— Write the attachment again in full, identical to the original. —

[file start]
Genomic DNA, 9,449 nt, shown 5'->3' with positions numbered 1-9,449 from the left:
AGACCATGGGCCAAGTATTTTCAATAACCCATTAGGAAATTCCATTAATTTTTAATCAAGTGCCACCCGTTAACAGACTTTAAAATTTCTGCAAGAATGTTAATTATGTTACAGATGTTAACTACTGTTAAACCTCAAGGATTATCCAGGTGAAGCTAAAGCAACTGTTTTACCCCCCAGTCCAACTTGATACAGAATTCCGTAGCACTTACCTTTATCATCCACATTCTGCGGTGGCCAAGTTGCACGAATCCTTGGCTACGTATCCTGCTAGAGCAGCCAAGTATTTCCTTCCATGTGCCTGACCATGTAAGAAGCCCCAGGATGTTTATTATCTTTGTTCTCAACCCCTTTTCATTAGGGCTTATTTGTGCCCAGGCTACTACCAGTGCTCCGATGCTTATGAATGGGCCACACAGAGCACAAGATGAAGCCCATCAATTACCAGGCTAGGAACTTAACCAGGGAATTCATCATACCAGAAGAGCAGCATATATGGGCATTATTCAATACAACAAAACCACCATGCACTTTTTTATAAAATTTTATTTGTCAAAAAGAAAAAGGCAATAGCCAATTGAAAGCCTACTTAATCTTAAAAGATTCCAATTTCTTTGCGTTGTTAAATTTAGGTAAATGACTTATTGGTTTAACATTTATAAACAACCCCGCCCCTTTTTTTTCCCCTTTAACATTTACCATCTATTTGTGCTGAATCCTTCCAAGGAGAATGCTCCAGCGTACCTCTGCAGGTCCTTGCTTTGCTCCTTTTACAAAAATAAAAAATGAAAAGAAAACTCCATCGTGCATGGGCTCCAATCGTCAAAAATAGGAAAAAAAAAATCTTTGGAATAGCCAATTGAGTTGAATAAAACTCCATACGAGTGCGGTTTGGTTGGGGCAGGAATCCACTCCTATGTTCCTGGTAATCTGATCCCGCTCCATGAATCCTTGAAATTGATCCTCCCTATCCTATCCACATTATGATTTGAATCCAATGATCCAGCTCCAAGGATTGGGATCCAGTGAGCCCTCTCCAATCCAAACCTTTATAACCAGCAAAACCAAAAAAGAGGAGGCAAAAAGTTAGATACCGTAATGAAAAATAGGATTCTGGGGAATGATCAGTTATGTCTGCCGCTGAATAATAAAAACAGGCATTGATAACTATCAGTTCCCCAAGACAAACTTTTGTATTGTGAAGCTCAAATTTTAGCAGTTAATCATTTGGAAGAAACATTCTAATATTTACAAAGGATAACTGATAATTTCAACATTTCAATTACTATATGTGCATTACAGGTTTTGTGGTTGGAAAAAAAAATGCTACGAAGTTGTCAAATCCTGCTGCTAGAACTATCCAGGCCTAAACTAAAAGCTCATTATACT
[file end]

Genomic DNA, 9,449 nt, shown 5'->3' with positions numbered 1-9,449 from the left:
AGACCATGGGCCAAGTATTTTCAATAACCCATTAGGAAATTCCATTAATTTTTAATCAAGTGCCACCCGTTAACAGACTTTAAAATTTCTGCAAGAATGTTAATTATGTTACAGATGTTAACTACTGTTAAACCTCAAGGATTATCCAGGTGAAGCTAAAGCAACTGTTTTACCCCCCAGTCCAACTTGATACAGAATTCCGTAGCACTTACCTTTATCATCCACATTCTGCGGTGGCCAAGTTGCACGAATCCTTGGCTACGTATCCTGCTAGAGCAGCCAAGTATTTCCTTCCATGTGCCTGACCATGTAAGAAGCCCCAGGATGTTTATTATCTTTGTTCTCAACCCCTTTTCATTAGGGCTTATTTGTGCCCAGGCTACTACCAGTGCTCCGATGCTTATGAATGGGCCACACAGAGCACAAGATGAAGCCCATCAATTACCAGGCTAGGAACTTAACCAGGGAATTCATCATACCAGAAGAGCAGCATATATGGGCATTATTCAATACAACAAAACCACCATGCACTTTTTTATAAAATTTTATTTGTCAAAAAGAAAAAGGCAATAGCCAATTGAAAGCCTACTTAATCTTAAAAGATTCCAATTTCTTTGCGTTGTTAAATTTAGGTAAATGACTTATTGGTTTAACATTTATAAACAACCCCGCCCCTTTTTTTTCCCCTTTAACATTTACCATCTATTTGTGCTGAATCCTTCCAAGGAGAATGCTCCAGCGTACCTCTGCAGGTCCTTGCTTTGCTCCTTTTACAAAAATAAAAAATGAAAAGAAAACTCCATCGTGCATGGGCTCCAATCGTCAAAAATAGGAAAAAAAAAATCTTTGGAATAGCCAATTGAGTTGAATAAAACTCCATACGAGTGCGGTTTGGTTGGGGCAGGAATCCACTCCTATGTTCCTGGTAATCTGATCCCGCTCCATGAATCCTTGAAATTGATCCTCCCTATCCTATCCACATTATGATTTGAATCCAATGATCCAGCTCCAAGGATTGGGATCCAGTGAGCCCTCTCCAATCCAAACCTTTATAACCAGCAAAACCAAAAAAGAGGAGGCAAAAAGTTAGATACCGTAATGAAAAATAGGATTCTGGGGAATGATCAGTTATGTCTGCCGCTGAATAATAAAAACAGGCATTGATAACTATCAGTTCCCCAAGACAAACTTTTGTATTGTGAAGCTCAAATTTTAGCAGTTAATCATTTGGAAGAAACATTCTAATATTTACAAAGGATAACTGATAATTTCAACATTTCAATTACTATATGTGCATTACAGGTTTTGTGGTTGGAAAAAAAAATGCTACGAAGTTGTCAAATCCTGCTGCTAGAACTATCCAGGCCTAAACTAAAAGCTCATTATACT